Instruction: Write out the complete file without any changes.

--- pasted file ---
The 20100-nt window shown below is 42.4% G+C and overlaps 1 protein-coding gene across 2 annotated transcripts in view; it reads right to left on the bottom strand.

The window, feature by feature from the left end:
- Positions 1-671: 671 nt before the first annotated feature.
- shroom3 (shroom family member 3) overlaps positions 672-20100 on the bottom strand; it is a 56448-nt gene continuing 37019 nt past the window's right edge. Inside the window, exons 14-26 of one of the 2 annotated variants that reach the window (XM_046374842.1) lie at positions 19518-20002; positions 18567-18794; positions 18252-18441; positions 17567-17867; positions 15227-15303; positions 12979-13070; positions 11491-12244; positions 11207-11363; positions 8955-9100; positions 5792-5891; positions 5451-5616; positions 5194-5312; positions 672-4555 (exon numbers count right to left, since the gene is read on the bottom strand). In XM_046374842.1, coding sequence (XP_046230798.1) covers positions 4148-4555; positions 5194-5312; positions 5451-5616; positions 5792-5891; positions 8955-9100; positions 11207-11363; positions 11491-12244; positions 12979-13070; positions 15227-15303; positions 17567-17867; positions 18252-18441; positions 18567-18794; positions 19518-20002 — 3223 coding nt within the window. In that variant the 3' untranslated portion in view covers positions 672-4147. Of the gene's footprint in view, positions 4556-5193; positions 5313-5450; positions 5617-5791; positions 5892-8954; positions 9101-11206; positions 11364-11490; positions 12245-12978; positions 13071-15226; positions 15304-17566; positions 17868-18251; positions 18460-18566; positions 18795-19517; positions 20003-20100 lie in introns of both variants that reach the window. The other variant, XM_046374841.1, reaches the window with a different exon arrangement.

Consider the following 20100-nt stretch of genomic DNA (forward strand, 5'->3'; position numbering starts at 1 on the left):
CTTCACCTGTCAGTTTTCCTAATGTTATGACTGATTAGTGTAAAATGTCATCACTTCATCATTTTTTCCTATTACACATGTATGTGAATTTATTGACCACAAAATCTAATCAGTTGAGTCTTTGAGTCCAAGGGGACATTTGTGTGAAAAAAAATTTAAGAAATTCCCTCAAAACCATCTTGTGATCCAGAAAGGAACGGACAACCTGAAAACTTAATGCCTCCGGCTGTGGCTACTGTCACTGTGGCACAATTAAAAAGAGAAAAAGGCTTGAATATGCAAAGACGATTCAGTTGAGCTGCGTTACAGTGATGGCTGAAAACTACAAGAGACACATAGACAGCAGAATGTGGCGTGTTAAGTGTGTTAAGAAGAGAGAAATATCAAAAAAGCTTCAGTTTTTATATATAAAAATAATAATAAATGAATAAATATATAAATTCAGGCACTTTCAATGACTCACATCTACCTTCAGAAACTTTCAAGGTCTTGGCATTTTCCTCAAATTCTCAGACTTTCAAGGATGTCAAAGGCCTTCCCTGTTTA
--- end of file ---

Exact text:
The 20100-nt window shown below is 42.4% G+C and overlaps 1 protein-coding gene across 2 annotated transcripts in view; it reads right to left on the bottom strand.

The window, feature by feature from the left end:
- Positions 1-671: 671 nt before the first annotated feature.
- shroom3 (shroom family member 3) overlaps positions 672-20100 on the bottom strand; it is a 56448-nt gene continuing 37019 nt past the window's right edge. Inside the window, exons 14-26 of one of the 2 annotated variants that reach the window (XM_046374842.1) lie at positions 19518-20002; positions 18567-18794; positions 18252-18441; positions 17567-17867; positions 15227-15303; positions 12979-13070; positions 11491-12244; positions 11207-11363; positions 8955-9100; positions 5792-5891; positions 5451-5616; positions 5194-5312; positions 672-4555 (exon numbers count right to left, since the gene is read on the bottom strand). In XM_046374842.1, coding sequence (XP_046230798.1) covers positions 4148-4555; positions 5194-5312; positions 5451-5616; positions 5792-5891; positions 8955-9100; positions 11207-11363; positions 11491-12244; positions 12979-13070; positions 15227-15303; positions 17567-17867; positions 18252-18441; positions 18567-18794; positions 19518-20002 — 3223 coding nt within the window. In that variant the 3' untranslated portion in view covers positions 672-4147. Of the gene's footprint in view, positions 4556-5193; positions 5313-5450; positions 5617-5791; positions 5892-8954; positions 9101-11206; positions 11364-11490; positions 12245-12978; positions 13071-15226; positions 15304-17566; positions 17868-18251; positions 18460-18566; positions 18795-19517; positions 20003-20100 lie in introns of both variants that reach the window. The other variant, XM_046374841.1, reaches the window with a different exon arrangement.

Consider the following 20100-nt stretch of genomic DNA (forward strand, 5'->3'; position numbering starts at 1 on the left):
CTTCACCTGTCAGTTTTCCTAATGTTATGACTGATTAGTGTAAAATGTCATCACTTCATCATTTTTTCCTATTACACATGTATGTGAATTTATTGACCACAAAATCTAATCAGTTGAGTCTTTGAGTCCAAGGGGACATTTGTGTGAAAAAAAATTTAAGAAATTCCCTCAAAACCATCTTGTGATCCAGAAAGGAACGGACAACCTGAAAACTTAATGCCTCCGGCTGTGGCTACTGTCACTGTGGCACAATTAAAAAGAGAAAAAGGCTTGAATATGCAAAGACGATTCAGTTGAGCTGCGTTACAGTGATGGCTGAAAACTACAAGAGACACATAGACAGCAGAATGTGGCGTGTTAAGTGTGTTAAGAAGAGAGAAATATCAAAAAAGCTTCAGTTTTTATATATAAAAATAATAATAAATGAATAAATATATAAATTCAGGCACTTTCAATGACTCACATCTACCTTCAGAAACTTTCAAGGTCTTGGCATTTTCCTCAAATTCTCAGACTTTCAAGGATGTCAAAGGCCTTCCCTGTTTA